As Doña Irene, another community member, commented: “At times there is nothing; sometimes there is no money, sometimes they haven’t paid us and so you go to take what there is in the allotment and it saves you. It’s also fresh and tastes better, just picked from the plant.”
Many families in the community are producing ten or more types of vegetables in spaces less than 1.5m².
Another advantage that life in the community offers is the possibility of experimenting with collective forms of organization which don’t exclude women.
Decision-making in the Community
Access to land is not enough to confront all the forms of violence women are exposed to in the periurban context. Another fundamental aspect in being able to confront the problem at its base – which sites climate change within the patriarchal capitalist system – is how to structure decision-making in a way that does not reproduce the same power relations. In spite of dealing with many challenges in relation to collective ownership, the practices which María Auxiliadora have managed to incorporate offer inspiring examples which can help us rethink what it means to confront climate change in a structural manner.
What makes their experience unique are the agreements which they managed to make at in their community assemblies. Among the most important is that only women assume the presidency of the community’s directive in order to guarantee compliance with its principles – which include the main demands of the women there. Another core principal views the land in its social, not commercial, character: plots cannot be sold or rented, nor divided if a couple separates (the house remains with whichever parent will be the main care-giver of any children involved, normally the mother).
Thanks to this latter principle the community was able to step in and ensure that María Eugenia did not lose the home she had worked on making when she wanted to get away from her violent ex-husband.
He wanted to remain there. [I told a neighbor] that I was going to leave the community because he didn’t want to leave. [She told me] ‘No, no, no – we won’t permit this to happen, these houses are the women’s here, and for their children. There is no division, no partition here. These rules will be followed, don’t you worry. I don’t want you to go anywhere – return to your home.’
All the same, it is not easy for women to take on leadership roles such as that of the presidency. The little time they have available after all the domestic and other tasks they must carry out, the machismo that is present in the relations with other colleagues both inside and outside the community – these are just some of the challenges which women here face in their daily existence, providing them with a double struggle when it comes to dismantling the structures which oppress them.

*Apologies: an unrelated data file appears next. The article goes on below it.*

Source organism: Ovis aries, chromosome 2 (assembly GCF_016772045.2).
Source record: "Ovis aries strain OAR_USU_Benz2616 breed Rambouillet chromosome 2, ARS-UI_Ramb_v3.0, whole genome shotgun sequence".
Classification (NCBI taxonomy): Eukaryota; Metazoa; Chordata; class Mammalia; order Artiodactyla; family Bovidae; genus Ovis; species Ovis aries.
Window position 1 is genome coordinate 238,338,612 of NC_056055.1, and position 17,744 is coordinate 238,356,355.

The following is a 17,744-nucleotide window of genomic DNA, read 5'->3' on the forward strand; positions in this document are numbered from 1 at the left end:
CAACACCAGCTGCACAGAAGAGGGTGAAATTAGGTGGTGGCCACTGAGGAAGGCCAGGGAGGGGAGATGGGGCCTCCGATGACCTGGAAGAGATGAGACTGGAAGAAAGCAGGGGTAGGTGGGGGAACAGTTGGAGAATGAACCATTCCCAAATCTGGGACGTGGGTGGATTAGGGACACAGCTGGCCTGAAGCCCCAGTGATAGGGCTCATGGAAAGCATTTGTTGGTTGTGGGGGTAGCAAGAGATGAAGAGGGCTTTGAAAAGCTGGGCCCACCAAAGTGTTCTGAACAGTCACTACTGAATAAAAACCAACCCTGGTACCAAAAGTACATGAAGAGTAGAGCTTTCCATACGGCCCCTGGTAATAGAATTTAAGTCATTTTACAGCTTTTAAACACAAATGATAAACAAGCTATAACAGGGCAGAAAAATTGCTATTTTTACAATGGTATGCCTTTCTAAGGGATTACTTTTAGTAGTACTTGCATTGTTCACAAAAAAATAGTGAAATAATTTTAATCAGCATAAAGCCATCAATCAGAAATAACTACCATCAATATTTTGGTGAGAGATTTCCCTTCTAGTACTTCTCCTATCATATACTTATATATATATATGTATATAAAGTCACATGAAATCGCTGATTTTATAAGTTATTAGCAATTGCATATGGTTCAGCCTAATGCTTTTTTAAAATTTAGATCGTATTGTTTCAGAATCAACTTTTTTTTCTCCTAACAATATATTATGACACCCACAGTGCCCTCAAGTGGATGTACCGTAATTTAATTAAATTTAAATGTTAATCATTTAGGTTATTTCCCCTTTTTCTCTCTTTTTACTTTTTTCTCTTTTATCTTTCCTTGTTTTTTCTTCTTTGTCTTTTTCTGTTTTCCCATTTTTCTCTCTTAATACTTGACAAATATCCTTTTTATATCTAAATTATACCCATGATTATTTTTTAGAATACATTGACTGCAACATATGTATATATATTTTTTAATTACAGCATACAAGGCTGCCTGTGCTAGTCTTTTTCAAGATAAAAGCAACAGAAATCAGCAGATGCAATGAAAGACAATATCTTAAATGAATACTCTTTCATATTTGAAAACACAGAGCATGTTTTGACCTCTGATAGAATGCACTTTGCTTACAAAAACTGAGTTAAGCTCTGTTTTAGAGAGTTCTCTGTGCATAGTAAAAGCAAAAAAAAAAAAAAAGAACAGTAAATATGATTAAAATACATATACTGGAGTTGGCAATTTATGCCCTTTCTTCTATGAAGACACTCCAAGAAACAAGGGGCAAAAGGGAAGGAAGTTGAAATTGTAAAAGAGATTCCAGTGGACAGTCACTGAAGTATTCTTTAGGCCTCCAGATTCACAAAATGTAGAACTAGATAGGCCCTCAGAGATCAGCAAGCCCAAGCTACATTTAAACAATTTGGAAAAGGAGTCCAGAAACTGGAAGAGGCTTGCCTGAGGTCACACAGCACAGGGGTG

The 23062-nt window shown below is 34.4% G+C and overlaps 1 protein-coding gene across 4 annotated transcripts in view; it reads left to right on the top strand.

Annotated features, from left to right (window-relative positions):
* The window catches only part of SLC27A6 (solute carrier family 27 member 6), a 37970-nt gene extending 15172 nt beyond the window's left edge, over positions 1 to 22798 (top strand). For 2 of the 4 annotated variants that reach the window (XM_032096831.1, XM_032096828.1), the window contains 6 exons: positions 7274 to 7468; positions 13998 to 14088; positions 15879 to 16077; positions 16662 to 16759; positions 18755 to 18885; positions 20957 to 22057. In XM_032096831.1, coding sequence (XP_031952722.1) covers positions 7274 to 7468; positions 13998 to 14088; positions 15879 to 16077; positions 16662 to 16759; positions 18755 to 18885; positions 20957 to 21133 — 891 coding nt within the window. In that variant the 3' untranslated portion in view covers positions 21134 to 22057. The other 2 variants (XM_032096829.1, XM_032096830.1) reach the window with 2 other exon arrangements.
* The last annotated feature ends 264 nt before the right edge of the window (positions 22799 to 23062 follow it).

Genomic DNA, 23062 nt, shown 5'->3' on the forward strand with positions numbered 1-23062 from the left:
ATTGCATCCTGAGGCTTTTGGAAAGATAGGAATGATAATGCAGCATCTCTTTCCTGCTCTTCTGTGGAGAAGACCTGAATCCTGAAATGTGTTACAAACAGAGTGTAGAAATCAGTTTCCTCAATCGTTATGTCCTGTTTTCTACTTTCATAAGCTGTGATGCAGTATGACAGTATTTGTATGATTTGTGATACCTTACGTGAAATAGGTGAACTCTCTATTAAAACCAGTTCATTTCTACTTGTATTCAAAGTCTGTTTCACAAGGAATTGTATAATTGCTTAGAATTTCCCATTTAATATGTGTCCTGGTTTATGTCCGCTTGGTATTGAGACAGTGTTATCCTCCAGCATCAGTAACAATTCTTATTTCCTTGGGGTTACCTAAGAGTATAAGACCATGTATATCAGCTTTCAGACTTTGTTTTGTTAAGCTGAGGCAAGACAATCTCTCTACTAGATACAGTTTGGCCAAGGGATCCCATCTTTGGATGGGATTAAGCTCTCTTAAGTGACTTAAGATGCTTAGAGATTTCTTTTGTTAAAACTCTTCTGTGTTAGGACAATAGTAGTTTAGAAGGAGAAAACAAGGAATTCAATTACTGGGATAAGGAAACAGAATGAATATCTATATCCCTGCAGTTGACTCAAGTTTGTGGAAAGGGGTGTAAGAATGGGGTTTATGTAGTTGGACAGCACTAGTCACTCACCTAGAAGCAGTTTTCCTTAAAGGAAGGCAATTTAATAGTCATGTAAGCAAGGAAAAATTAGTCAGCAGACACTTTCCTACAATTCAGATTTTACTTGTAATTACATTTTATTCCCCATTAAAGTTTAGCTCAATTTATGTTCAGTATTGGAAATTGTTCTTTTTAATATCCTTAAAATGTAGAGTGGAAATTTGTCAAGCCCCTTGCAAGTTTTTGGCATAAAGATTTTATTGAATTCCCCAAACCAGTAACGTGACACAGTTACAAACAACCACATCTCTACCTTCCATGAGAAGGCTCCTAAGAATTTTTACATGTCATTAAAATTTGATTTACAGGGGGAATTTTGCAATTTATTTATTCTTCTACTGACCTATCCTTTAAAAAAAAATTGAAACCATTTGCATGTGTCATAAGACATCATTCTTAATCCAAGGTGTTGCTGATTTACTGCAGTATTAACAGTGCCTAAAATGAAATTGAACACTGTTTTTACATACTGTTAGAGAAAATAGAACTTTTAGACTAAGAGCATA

The impacts of climate change affect women more. While not all women are affected the same way, we do find, in general, that women in both rural and urban areas are faced with more work as a result of these impacts. The causes of climate impacts are closely related to a model of economic development which has been imposed across continents. ‘Under-developed’ countries are paying the price of living under this dominant capitalist model; Bolivia is one of these and, moreover, one of the countries most affected by the climate crisis.
But these climate impacts are not only the consequence of the economic model, but also of patriarchy; it is not by chance that women are the most affected. Not because women are more vulnerable in and of themselves, but because a patriarchy reinforced by capitalism has placed women in this condition of subordination and disadvantage. To see it from the other side, if it weren’t for the work that women do then the reproduction of life wouldn’t be sustainable – but the time has come to redistribute this work in order for it to be sustainable. The problem is that this kind of work is not recognized socially nor economically, and is considered something innate to women’s ‘nature’, thus concealing the ways in which women are oppressed.
The community of María Auxiliadora is an example that arises out of women’s experiences and looks to create the conditions which, as a minimum, are necessary to confront both violence against women andclimate change, in a structural way. For women to have access to land, for women’s lives to matter, along with pursuing sustainable practices such as allotments, compost toilets, preserving vegetables …to paraphrase Vandana Shiva: “The most revolutionary act in current times is to grow your own food.”